Do you ever listen to music and truly have no idea where you first heard a specific band or song? That’s me relative to today’s featured act. Despite how much music I’ve listened to in my day, I can usually remember where/when I originally heard about a band—but this one is a total mystery to me. I love a few of this group’s tunes and am excited to dive in today and listen to more, even though when they first came across my headphones will forever remain in doubt.
In the early 2000’s, a group of friends were playing in a band together. Nothing super official or popular, but they all felt like they had a sound worth continued exploration. Since they were near Los Angeles, clubs (and influences) were all over the place. They’d play at Silverlake Lounge or Spaceland and started to get such a strong following they put out an EP. Wanting to distinguish themselves from other area groups, they made Silver Lake—a residential/commercial neighborhood in the east-central region of L.A.—their official home. A bit of a weird move to an outsider, but they are now credited with inventing the “Silver Lake” music scene. Their name even originates from a local liquor store there, across from the Lounge. They’d hit the store late nights to buy something to pass around, and called it making a “Silversun Pickup” and the name stuck. The band has since referred to Silversun Pickups as also a state of mind.
Around 2006, the group was signed to Dangerbird Records and looked to finally drop a debut record. In July of that year, Carnavas hit shelves (which is the surname from the Greek side of lead guitarist and vocalist Brian Aubert’s family). Similar to last week’s band, the Pickups dropped the record, and it struggled a bit out of the gate—they needed a single to really catch fire and get listeners to pick up the entire album. In February of 2007, they finally found that track. “Lazy Eye” was released to radio stations all over the country and it took off. It catapulted all the way up to No. 5 on the modern rock chart and entered the top 100 chart as well. The accompanying video was a major staple on MTV (and all the subsidy music networks) and was considered to be one of the top and most-played music videos of the year. The album was a hit in several other countries too, including some unexpected ones like Peru and Ireland—and their U.K. popularity was so big that the Foo Fighters, who are HUGE across the pond, had them as their opener.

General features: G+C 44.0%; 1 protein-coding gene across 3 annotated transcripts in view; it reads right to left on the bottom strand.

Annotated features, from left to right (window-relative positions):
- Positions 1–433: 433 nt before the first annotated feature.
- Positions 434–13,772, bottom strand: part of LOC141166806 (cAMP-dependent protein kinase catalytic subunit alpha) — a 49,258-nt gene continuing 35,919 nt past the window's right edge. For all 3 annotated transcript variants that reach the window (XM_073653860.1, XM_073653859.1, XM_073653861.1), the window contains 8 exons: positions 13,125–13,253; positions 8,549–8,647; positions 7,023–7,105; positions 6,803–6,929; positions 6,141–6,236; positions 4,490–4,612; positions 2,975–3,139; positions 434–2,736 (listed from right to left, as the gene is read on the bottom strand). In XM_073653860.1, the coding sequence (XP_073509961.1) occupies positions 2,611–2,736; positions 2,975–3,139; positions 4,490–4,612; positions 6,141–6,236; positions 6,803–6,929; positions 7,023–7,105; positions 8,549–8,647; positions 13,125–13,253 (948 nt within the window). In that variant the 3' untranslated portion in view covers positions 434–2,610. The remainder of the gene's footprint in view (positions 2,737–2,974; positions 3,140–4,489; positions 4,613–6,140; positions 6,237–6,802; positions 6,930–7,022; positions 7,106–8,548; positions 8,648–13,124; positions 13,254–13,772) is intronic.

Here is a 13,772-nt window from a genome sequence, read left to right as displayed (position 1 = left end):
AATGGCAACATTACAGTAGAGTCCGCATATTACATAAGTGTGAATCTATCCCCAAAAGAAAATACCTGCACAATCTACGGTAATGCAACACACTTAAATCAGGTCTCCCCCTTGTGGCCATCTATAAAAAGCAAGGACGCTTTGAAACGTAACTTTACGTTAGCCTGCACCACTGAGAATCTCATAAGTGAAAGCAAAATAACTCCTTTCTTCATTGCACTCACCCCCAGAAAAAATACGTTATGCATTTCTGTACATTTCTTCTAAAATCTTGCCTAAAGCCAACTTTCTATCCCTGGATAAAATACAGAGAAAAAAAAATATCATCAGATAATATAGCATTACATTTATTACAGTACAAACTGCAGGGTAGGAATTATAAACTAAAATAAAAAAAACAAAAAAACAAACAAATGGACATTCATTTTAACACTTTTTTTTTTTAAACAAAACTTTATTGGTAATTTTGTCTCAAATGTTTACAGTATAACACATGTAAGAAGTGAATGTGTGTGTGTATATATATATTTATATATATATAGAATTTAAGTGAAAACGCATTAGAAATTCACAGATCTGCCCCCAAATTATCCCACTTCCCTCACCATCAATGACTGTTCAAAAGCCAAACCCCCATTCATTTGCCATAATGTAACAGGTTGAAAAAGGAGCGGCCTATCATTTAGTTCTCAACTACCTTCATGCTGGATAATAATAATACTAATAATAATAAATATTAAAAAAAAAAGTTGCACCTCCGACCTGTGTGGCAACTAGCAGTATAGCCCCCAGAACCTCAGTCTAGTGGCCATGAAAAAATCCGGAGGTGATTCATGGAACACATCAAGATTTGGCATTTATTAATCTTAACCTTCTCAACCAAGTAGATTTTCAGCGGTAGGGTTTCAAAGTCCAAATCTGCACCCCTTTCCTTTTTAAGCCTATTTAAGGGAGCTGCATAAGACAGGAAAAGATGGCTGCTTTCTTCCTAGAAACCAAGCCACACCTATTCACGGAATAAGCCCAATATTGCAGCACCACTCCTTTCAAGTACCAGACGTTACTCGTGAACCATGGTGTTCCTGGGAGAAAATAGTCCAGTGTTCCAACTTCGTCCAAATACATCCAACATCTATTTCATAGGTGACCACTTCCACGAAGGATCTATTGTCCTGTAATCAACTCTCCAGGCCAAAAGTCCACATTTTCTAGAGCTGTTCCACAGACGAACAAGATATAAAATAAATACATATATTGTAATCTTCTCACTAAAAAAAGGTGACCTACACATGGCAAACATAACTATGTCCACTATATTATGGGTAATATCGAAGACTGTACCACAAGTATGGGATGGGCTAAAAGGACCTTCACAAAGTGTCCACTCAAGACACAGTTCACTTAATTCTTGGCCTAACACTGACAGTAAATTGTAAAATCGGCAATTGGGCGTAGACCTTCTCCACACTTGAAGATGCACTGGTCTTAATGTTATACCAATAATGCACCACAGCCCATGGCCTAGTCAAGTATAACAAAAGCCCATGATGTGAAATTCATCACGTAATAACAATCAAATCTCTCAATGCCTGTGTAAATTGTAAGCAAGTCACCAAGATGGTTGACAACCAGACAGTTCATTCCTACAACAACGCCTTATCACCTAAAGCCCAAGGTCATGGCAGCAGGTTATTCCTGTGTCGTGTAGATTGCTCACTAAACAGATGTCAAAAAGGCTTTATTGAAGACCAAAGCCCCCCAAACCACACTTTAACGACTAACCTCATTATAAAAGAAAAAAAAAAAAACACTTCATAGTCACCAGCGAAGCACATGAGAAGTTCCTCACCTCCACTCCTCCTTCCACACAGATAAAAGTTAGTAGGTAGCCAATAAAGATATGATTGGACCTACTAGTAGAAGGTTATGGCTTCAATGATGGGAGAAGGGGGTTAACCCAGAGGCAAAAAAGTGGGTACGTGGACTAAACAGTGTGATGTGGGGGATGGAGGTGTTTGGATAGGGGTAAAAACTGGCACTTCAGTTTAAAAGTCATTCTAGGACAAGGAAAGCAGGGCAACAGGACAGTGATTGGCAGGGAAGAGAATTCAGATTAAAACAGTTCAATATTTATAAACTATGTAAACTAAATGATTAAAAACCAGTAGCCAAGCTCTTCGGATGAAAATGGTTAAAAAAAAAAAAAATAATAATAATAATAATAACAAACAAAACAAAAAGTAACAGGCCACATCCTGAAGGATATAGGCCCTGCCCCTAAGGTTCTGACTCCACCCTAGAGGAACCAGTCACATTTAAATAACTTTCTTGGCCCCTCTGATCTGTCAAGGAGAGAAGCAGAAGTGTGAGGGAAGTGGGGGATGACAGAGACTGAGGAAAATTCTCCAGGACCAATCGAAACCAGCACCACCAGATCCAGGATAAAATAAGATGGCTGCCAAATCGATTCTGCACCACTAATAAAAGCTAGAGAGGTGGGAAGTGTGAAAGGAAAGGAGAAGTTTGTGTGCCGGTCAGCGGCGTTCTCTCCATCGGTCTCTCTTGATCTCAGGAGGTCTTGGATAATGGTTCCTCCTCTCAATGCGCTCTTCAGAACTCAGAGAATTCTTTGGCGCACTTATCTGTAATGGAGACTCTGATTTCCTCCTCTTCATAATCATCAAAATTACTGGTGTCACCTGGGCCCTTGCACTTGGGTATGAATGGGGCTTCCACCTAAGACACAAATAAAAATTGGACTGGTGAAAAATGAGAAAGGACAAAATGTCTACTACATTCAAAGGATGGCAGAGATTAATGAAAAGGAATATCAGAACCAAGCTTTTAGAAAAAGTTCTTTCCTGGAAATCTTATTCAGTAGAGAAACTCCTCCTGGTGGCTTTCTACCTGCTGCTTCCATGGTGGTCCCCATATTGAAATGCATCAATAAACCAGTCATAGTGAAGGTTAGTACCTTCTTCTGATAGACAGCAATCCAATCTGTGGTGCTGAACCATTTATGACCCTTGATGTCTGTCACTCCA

Silversun Pickups are an interesting listen for just about anyone no matter what music is in your wheelhouse. They’re rock, sure but they have that artistic feel to them—but don’t put them solely in that box either because some of the riffs on this album are beastly. I don’t like throwing out the “alt rock” label, because so many associate that with the ’90s version—and to be clear, this is not that. But it’s mid 2000’s alt rock, which had a very indie feel to it—like you could listen to this and not lose your street cred, even though it might be a bit softer and certainly less angsty than the rebellious prior decade. Rock and pop were crossing over at that time more than perhaps any other time in music history and the SP’s took full advantage of it. Their distorted guitar work reminds me of some Smashing Pumpkins work to use that a comparison is probably the most apt I can conjure up.
They recorded five more studio albums after their debut, with the newest one scheduled to come out just in a couple weeks. I’m not too familiar with the rest of their work, but this one is definitely worth checking out. I’ve been waiting, I’ve been waiting for this moment all my life—but it’s not quite right. Happy Tuesday!
Top 3 Tracks:
- Lazy Eye
- Three Seed
- Common Reactor
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